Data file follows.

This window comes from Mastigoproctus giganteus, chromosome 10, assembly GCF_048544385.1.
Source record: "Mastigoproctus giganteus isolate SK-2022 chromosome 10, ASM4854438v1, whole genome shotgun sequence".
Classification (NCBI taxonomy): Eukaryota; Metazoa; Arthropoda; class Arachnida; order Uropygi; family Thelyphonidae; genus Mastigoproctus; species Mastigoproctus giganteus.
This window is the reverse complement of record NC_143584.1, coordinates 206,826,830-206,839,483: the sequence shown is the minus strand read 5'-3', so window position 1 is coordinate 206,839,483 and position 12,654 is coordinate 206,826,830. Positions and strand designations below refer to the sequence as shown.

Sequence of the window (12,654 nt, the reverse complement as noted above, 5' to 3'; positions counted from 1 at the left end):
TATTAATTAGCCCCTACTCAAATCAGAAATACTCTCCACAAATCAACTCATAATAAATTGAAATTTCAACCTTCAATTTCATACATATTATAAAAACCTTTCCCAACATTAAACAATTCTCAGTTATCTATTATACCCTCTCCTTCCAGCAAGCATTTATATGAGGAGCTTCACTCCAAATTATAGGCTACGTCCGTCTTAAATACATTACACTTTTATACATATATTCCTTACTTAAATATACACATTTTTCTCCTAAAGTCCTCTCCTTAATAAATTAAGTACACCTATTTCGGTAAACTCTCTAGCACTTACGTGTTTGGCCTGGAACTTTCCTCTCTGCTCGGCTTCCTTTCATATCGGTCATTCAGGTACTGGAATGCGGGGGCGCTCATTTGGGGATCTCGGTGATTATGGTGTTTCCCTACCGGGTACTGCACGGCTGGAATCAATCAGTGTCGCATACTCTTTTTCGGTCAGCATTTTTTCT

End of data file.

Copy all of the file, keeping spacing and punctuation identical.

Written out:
This window comes from Mastigoproctus giganteus, chromosome 10, assembly GCF_048544385.1.
Source record: "Mastigoproctus giganteus isolate SK-2022 chromosome 10, ASM4854438v1, whole genome shotgun sequence".
Classification (NCBI taxonomy): Eukaryota; Metazoa; Arthropoda; class Arachnida; order Uropygi; family Thelyphonidae; genus Mastigoproctus; species Mastigoproctus giganteus.
This window is the reverse complement of record NC_143584.1, coordinates 206,826,830-206,839,483: the sequence shown is the minus strand read 5'-3', so window position 1 is coordinate 206,839,483 and position 12,654 is coordinate 206,826,830. Positions and strand designations below refer to the sequence as shown.

Sequence of the window (12,654 nt, the reverse complement as noted above, 5' to 3'; positions counted from 1 at the left end):
TATTAATTAGCCCCTACTCAAATCAGAAATACTCTCCACAAATCAACTCATAATAAATTGAAATTTCAACCTTCAATTTCATACATATTATAAAAACCTTTCCCAACATTAAACAATTCTCAGTTATCTATTATACCCTCTCCTTCCAGCAAGCATTTATATGAGGAGCTTCACTCCAAATTATAGGCTACGTCCGTCTTAAATACATTACACTTTTATACATATATTCCTTACTTAAATATACACATTTTTCTCCTAAAGTCCTCTCCTTAATAAATTAAGTACACCTATTTCGGTAAACTCTCTAGCACTTACGTGTTTGGCCTGGAACTTTCCTCTCTGCTCGGCTTCCTTTCATATCGGTCATTCAGGTACTGGAATGCGGGGGCGCTCATTTGGGGATCTCGGTGATTATGGTGTTTCCCTACCGGGTACTGCACGGCTGGAATCAATCAGTGTCGCATACTCTTTTTCGGTCAGCATTTTTTCT